Andrew Morrison 9:18 AM  

      In order to avoid piling on, I will refrain from making specific comments. I will say that it left me scratching my head about just what, exactly, does a crossword puzzle editor do? The answer, clearly, is not "Edit today's NYT crossword puzzle."

      Arlene 9:27 AM  

      Well, on a positive note, I really liked most of the puzzle. Everything except the parts that contributed to my first DNF in a very long time.

      Yup - the NW got me - and so did SAHEL.

      And I don't think I ever would have put in WASP. Just didn't think I'd find that in a NY Times puzzle with that kind of clue.
      Just the way there are possible answers to 68A that wouldn't make it into the puzzle either.

      So - yes - liked the parts I could do - was frustrated about the rest.

      OISK 9:41 AM  

      Got lucky, guessing "Sahel" because of similarity to "Sahara." Never heard of Teasels. Still, glad to keep my winning streak intact. (perfect for nearly 3 weeks, or since my personal Blindauer disasters) I don't care for the Natick either, but didn't mind "aahedat", I much prefer a contrivance that makes some sense after the fact to a rap group that seems a random collection of letters. Never heard of Kelly Clarkson, but ___you been gone produces "since" pretty easily, even if one has never heard the song. Everything else made sense to me, liked the theme, worked hard to finish. Good Thursday workout. Thanks, Tracy.

      7d5a9b1 9:41 AM  

      Fill is indeed most of the puzzle, but BAD fill is not most of this puzzle or yesterday's. I agree that the crossing of ALII and OLEA is unfortunate--far more so than yesterday's PSSTS. But most of the fill here is fine, and the theme is good. So I am not tempted to conclude, with "Rex," that "We are very definitely, solidly, in an era at the NYT when fill quality really doesn't matter." "Rex" is given to overstatement.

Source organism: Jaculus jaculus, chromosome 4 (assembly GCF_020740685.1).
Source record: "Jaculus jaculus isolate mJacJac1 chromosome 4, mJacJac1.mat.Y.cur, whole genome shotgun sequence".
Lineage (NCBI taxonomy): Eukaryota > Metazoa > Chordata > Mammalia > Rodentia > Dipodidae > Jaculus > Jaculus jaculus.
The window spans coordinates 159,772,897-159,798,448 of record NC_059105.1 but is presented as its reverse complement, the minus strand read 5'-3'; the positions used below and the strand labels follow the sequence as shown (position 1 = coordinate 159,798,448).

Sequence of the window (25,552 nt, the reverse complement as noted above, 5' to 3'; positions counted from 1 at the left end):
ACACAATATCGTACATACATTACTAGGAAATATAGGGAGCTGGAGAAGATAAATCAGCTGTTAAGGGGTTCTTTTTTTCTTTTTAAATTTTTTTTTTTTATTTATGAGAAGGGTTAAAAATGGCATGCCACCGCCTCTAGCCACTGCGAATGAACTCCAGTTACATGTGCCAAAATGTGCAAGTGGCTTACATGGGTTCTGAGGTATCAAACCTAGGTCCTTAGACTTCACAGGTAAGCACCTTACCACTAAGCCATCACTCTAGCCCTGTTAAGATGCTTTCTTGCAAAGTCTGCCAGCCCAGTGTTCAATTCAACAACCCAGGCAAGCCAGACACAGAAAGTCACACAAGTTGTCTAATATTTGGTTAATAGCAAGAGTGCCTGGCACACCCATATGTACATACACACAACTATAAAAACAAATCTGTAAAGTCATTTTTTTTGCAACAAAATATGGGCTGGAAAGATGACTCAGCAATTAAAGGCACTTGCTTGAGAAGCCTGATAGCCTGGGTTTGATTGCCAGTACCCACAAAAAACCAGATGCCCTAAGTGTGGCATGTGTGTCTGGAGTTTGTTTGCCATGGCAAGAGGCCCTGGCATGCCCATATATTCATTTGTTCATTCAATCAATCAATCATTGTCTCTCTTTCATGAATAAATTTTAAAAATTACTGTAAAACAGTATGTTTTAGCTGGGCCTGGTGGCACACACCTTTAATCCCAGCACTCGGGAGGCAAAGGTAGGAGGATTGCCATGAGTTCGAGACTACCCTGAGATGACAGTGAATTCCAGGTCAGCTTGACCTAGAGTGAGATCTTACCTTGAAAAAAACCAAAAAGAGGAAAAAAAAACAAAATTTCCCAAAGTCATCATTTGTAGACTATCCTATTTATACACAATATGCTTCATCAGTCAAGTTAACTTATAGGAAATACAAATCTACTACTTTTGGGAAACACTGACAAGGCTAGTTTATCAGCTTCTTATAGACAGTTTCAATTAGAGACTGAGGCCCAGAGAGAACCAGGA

John Fischer 9:42 AM  

      Agreed with all above, especially the derision for AAHEDAT.

      One important point, though--the Cordon Bleu is NOT a chef! It's a cooking school!

      Oh, and TEASEL is annoying.

      RooMonster 9:50 AM  

      Hey All !
      Summary, as my last post was deleted by hitting the wron button on my phone. Theme:Good. Fill:Bad. I had a puz with MPAA PIC as a filler, Will said too obscure. I think AAHEDAT worse, IMO.

      Don't like CORD (ON) BLEU as clued, just a food, not a person. Chefs?

      Naticks: AcII/OcEA, TEAbELS/bAHEL.

      SMACKER
      RooMonster
      DarrinV

      Z 10:00 AM  

      TEASELS are a WOE and MOjAVE made HARRIS(ON) invisible. Otherwise a fine Thursday.

      At the fireworks people "ooh and aah," never just ooh or aah. At the spa, at the massage therapist, in the bedroom, sure, but not at fireworks.

      Let me posit another aesthetic standard for fill - to challenge one to go beyond. Et al. we all recognize. Some of us know et alia. I know ALII from some interesting past discussions here. Am I going to run into ALII much out in the wild? No. That's okay.

      chefbea 10:06 AM  

      @Roo monster Cordon bleu is a cooking school and I believe chicken Cordon Bleu originated from that school

      Carola 10:14 AM  

      I thought it was marvy. I could even say I AAHED at it (ducks). Terrific how the pre-ON segments are actual words. Today I welcomed old friends OXEYE, RIAS, OKIE, and ELIA - nicely greased my wheels.

      I'm old enough to remember the SAHEL being in the news way back when as a drought-ridden region, as the Sahara crept toward that AREA. TEASELS I envision in various dried flower arrangements.

      Liked CORD x TIED UP and the little "ATOP" hint above CARS[ON] city.

      Thanks, Tracy Gray - lots of fun.

      Anonymous 10:14 AM  

      @John Fischer - No, there was no chef CORDON BLEU. But a graduate of Le Cordon Bleu is a distinguished chef, as in she's a CORDON BLEU chef.

      mathguy 10:27 AM  

      The consensus seems to be that the excellent theme made up for the weak fill. I liked the BROKENRECORD theme much better. Also "SEAS on PASSES" isn't "literally" "season passes." Literally means exactly, precisely, actually. What it has is the same letters in the same order. Literally should have been in quotes.